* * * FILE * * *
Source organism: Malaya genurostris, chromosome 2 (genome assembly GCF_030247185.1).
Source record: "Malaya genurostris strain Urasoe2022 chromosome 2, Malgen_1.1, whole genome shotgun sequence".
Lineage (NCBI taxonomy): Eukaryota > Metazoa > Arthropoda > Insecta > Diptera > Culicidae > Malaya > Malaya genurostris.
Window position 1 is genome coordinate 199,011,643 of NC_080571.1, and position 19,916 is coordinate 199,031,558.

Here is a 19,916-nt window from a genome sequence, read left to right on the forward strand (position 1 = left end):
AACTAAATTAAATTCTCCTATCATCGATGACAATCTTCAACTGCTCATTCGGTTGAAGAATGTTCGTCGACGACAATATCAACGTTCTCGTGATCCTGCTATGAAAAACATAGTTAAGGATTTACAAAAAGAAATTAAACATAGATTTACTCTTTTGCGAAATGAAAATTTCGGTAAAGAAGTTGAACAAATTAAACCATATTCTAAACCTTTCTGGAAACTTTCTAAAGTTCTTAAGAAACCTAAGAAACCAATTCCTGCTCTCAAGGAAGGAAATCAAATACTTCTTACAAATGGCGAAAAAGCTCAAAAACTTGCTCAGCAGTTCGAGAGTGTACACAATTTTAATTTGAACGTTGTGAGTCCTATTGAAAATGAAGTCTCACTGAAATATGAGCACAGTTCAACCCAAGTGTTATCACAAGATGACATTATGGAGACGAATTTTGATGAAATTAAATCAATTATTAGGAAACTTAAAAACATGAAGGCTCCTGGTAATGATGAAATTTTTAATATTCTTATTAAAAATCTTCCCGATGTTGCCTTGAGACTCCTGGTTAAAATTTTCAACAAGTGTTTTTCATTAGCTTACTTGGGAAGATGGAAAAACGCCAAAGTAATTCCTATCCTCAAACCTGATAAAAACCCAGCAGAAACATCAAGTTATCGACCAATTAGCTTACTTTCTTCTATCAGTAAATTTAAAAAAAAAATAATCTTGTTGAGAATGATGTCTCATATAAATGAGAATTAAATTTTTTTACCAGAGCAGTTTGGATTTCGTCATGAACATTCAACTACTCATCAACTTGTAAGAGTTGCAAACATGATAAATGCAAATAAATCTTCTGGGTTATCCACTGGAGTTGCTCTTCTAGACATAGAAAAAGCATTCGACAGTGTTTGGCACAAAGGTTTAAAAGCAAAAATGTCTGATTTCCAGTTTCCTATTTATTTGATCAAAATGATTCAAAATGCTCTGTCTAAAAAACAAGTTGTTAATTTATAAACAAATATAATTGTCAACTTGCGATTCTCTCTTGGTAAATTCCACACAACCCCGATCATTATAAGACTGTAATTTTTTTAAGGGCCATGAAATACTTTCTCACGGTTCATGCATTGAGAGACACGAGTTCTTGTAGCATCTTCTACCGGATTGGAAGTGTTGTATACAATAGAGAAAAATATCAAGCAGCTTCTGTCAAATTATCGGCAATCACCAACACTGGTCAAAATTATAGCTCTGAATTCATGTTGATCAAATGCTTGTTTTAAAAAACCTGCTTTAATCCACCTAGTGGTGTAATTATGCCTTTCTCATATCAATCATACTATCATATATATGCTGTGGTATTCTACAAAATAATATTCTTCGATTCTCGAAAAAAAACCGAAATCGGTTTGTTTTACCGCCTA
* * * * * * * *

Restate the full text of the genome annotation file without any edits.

Source organism: Malaya genurostris, chromosome 2 (genome assembly GCF_030247185.1).
Source record: "Malaya genurostris strain Urasoe2022 chromosome 2, Malgen_1.1, whole genome shotgun sequence".
Lineage (NCBI taxonomy): Eukaryota > Metazoa > Arthropoda > Insecta > Diptera > Culicidae > Malaya > Malaya genurostris.
Window position 1 is genome coordinate 199,011,643 of NC_080571.1, and position 19,916 is coordinate 199,031,558.

Here is a 19,916-nt window from a genome sequence, read left to right on the forward strand (position 1 = left end):
AACTAAATTAAATTCTCCTATCATCGATGACAATCTTCAACTGCTCATTCGGTTGAAGAATGTTCGTCGACGACAATATCAACGTTCTCGTGATCCTGCTATGAAAAACATAGTTAAGGATTTACAAAAAGAAATTAAACATAGATTTACTCTTTTGCGAAATGAAAATTTCGGTAAAGAAGTTGAACAAATTAAACCATATTCTAAACCTTTCTGGAAACTTTCTAAAGTTCTTAAGAAACCTAAGAAACCAATTCCTGCTCTCAAGGAAGGAAATCAAATACTTCTTACAAATGGCGAAAAAGCTCAAAAACTTGCTCAGCAGTTCGAGAGTGTACACAATTTTAATTTGAACGTTGTGAGTCCTATTGAAAATGAAGTCTCACTGAAATATGAGCACAGTTCAACCCAAGTGTTATCACAAGATGACATTATGGAGACGAATTTTGATGAAATTAAATCAATTATTAGGAAACTTAAAAACATGAAGGCTCCTGGTAATGATGAAATTTTTAATATTCTTATTAAAAATCTTCCCGATGTTGCCTTGAGACTCCTGGTTAAAATTTTCAACAAGTGTTTTTCATTAGCTTACTTGGGAAGATGGAAAAACGCCAAAGTAATTCCTATCCTCAAACCTGATAAAAACCCAGCAGAAACATCAAGTTATCGACCAATTAGCTTACTTTCTTCTATCAGTAAATTTAAAAAAAAAATAATCTTGTTGAGAATGATGTCTCATATAAATGAGAATTAAATTTTTTTACCAGAGCAGTTTGGATTTCGTCATGAACATTCAACTACTCATCAACTTGTAAGAGTTGCAAACATGATAAATGCAAATAAATCTTCTGGGTTATCCACTGGAGTTGCTCTTCTAGACATAGAAAAAGCATTCGACAGTGTTTGGCACAAAGGTTTAAAAGCAAAAATGTCTGATTTCCAGTTTCCTATTTATTTGATCAAAATGATTCAAAATGCTCTGTCTAAAAAACAAGTTGTTAATTTATAAACAAATATAATTGTCAACTTGCGATTCTCTCTTGGTAAATTCCACACAACCCCGATCATTATAAGACTGTAATTTTTTTAAGGGCCATGAAATACTTTCTCACGGTTCATGCATTGAGAGACACGAGTTCTTGTAGCATCTTCTACCGGATTGGAAGTGTTGTATACAATAGAGAAAAATATCAAGCAGCTTCTGTCAAATTATCGGCAATCACCAACACTGGTCAAAATTATAGCTCTGAATTCATGTTGATCAAATGCTTGTTTTAAAAAACCTGCTTTAATCCACCTAGTGGTGTAATTATGCCTTTCTCATATCAATCATACTATCATATATATGCTGTGGTATTCTACAAAATAATATTCTTCGATTCTCGAAAAAAAACCGAAATCGGTTTGTTTTACCGCCTA